Spring Break and Tech Conferences


What is it about tech conferences that makes individuals who work in a highly cerebral and reflective industry like software development go quite so nuts? Why the oral sex jokes, the thong-model backgrounds on slides, etc.? And why are the sponsors so willing to bring out Hooters girls or hire go-go dancers at their events?[1] In short, why does the tech conference misbehavior look so much like the hormonal, puerile misbehavior associated with Spring Break misbehavior? I believe that a contributing force rarely mentioned is the way conventions and their host cities (intentionally or not, tacitly or not) market the host city’s “vice” industries as a selling point[2].

It comes down to capitalism and insecurity. The cities that build convention centers and hotel complexes court conventions to attract conventioneers and their filthy lucre. It’s like shooting fish in a barrel: conventioneers, unfamiliar with the city, without a car and and lacking their standard social support mechanisms are in the perfect mindset to dispatch their insecurities with expensive calorie-bomb comfort food and alcohol. Inflating local business revenues and procuring the tax-runoff thereof by attracting these hordes must seem like such an obvious win politically and financially. It’s no surprise that municipalities and their politicians so readily reach for the “build a convention district” plan for municipal funds recovery.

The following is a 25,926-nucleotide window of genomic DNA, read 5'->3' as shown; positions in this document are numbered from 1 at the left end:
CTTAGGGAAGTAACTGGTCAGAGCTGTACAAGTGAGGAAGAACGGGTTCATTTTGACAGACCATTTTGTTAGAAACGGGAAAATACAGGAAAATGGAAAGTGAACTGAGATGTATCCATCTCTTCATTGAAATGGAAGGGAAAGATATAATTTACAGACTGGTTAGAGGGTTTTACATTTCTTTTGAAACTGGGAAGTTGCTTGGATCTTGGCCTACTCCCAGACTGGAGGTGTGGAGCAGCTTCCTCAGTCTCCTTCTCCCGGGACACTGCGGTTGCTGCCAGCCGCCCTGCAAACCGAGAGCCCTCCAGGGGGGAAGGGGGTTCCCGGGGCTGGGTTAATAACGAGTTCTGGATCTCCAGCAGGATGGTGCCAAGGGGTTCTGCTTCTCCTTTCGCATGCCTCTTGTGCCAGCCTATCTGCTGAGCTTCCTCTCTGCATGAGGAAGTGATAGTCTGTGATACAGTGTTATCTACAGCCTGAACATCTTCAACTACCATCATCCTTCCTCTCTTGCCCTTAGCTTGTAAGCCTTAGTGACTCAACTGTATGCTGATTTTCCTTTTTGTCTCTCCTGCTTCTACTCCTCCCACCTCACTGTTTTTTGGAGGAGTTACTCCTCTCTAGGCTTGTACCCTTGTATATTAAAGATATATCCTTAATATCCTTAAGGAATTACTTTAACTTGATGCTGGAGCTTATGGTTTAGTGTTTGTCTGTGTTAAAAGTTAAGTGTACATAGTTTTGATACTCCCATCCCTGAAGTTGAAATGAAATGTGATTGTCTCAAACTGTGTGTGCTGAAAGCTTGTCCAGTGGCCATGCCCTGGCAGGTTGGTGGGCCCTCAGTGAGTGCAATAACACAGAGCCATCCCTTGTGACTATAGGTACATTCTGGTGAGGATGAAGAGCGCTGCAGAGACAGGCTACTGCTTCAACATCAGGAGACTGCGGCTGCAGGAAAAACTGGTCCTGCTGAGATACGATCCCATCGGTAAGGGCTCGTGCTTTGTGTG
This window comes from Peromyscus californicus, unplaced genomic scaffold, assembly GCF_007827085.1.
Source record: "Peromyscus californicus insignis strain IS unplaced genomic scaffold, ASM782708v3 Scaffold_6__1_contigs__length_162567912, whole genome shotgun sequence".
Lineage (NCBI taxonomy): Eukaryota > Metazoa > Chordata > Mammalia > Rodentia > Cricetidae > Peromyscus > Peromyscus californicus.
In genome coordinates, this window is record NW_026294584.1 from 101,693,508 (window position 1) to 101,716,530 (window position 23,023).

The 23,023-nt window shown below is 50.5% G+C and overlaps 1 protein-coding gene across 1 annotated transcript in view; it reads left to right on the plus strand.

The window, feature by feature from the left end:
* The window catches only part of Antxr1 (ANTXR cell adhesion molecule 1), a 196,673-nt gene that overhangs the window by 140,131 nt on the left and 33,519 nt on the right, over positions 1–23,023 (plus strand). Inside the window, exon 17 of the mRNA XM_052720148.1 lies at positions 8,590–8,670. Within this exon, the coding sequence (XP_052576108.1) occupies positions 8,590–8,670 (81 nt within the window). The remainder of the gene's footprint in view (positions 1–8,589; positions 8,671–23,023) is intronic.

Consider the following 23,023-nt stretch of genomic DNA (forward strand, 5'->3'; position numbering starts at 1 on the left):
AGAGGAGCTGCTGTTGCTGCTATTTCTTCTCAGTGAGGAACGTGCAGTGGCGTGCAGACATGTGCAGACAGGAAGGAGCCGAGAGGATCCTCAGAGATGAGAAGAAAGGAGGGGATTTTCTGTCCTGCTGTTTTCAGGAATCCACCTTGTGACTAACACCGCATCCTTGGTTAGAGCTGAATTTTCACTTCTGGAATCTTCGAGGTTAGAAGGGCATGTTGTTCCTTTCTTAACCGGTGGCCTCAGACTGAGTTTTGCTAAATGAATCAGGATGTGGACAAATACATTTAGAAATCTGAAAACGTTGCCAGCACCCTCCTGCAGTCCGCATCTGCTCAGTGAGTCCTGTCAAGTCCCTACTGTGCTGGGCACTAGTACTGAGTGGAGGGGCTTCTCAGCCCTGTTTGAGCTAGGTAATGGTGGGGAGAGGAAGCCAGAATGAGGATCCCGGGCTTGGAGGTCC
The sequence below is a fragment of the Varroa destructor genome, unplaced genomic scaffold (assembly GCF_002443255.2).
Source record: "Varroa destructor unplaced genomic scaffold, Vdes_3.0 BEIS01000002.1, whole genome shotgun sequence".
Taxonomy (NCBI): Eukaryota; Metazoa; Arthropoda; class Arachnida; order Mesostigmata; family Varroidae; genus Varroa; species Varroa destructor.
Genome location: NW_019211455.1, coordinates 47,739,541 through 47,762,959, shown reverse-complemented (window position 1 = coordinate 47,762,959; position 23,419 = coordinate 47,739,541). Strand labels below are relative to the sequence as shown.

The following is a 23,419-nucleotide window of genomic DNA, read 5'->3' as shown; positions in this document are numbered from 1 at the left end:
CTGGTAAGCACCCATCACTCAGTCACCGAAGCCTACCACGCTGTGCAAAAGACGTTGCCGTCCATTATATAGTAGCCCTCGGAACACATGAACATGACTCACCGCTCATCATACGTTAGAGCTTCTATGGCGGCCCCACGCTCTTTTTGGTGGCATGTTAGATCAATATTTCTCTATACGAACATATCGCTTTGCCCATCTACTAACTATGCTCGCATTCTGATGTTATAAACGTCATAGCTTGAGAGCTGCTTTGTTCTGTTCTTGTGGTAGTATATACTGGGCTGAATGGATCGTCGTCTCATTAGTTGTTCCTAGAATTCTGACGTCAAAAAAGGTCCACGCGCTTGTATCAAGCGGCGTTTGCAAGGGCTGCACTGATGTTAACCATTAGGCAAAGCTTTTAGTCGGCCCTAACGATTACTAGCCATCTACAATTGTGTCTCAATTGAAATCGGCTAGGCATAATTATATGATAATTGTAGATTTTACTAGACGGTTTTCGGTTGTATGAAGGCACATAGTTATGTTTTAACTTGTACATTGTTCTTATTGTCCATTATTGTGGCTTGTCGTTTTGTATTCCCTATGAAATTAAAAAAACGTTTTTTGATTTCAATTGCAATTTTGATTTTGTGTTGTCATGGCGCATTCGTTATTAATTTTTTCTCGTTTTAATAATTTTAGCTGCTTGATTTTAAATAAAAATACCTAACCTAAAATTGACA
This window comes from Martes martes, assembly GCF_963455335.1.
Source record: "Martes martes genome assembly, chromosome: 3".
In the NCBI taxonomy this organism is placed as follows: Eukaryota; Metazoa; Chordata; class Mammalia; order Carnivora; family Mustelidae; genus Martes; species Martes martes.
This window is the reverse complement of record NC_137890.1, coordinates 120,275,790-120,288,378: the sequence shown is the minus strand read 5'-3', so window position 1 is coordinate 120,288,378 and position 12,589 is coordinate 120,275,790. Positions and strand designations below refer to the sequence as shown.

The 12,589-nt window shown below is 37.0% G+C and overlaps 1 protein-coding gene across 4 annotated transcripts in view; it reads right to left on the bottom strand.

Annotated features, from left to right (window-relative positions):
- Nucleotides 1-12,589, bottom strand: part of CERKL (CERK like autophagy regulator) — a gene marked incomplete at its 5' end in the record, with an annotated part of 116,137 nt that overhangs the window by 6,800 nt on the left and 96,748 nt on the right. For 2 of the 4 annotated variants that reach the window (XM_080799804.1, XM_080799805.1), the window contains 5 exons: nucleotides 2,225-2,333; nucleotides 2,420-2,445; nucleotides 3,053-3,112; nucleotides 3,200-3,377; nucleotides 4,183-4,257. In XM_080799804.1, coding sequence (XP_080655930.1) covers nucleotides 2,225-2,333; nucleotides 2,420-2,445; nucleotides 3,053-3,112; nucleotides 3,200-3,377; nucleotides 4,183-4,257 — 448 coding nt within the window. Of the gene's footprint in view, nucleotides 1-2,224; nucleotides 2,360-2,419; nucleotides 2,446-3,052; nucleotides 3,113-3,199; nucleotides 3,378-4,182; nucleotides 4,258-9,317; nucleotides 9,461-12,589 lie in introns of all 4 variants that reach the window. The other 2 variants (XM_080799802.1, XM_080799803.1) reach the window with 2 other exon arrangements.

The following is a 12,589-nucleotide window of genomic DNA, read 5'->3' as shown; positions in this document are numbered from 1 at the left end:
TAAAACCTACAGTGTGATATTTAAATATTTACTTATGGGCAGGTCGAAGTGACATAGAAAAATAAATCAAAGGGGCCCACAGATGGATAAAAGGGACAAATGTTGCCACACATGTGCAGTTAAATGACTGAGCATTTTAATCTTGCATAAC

I further contend that there are a few cities that have acquired the reputation of being cities with a really good vice market: San Francisco (North Beach, Tenderloin), New Orleans (French Quarter), Miami (Everywhere?), and the 2 ton gorilla, Las Vegas (Everywhere!). When you go to a convention in one of the cities there’s the unstated “Yeah it’s in $VICE_CITY … nudge-nudge-wink-wink.”

It’s probably no surprise therefore that the picture atop this post was a bit of litter I found on the sidewalk a block away from San Francisco’s Moscone convention center.

I believe there’s a symbiotic relationship between the cities who say:

“Bring your convention here! We have hotel beds and restaurants and meeting rooms and, to sweeten the deal, you can bait a marginal number of conventioneers with our brand of just-enough-vice. Let’s get to filling your coffers”

and convention organizers who say:

“The Blah Convention 2013 is in $VICE_CITY: Come here for a convention, and you know what else!”

Both of these subtexts may (or may not) be entirely unstated but their presence cannot be denied.

And this proposition is, essentially, the same tourism pitch as for Spring Break. While Daytona Beach or Cancun don’t say what’s to be found after a fun day of beach lounging or snorkeling with friends, they don’t have to. Their reputations are sufficient to let the college-age voyagers know that just enough vice is around if you want it, and we know that some of you very much do.

So let’s imagine Mr. X, a mild-mannered suburban husband with two kids and manager of Windows infrastructure who gets the boss’ approval (and expense account blessing) to attend the Blah convention in $VICE_CITY (“Yes!” he thinks, having picked up the subtext).

It’s a few days away from the quotidian, learning (we hope) a bit about his passion for Windows 8, where he can get some great meals, enjoy maybe one or two more beers than usual, and have a good time with people Like Him. All Good, Clean fun, right? Mr. X flies out thinking: “I’m on Spring Break!”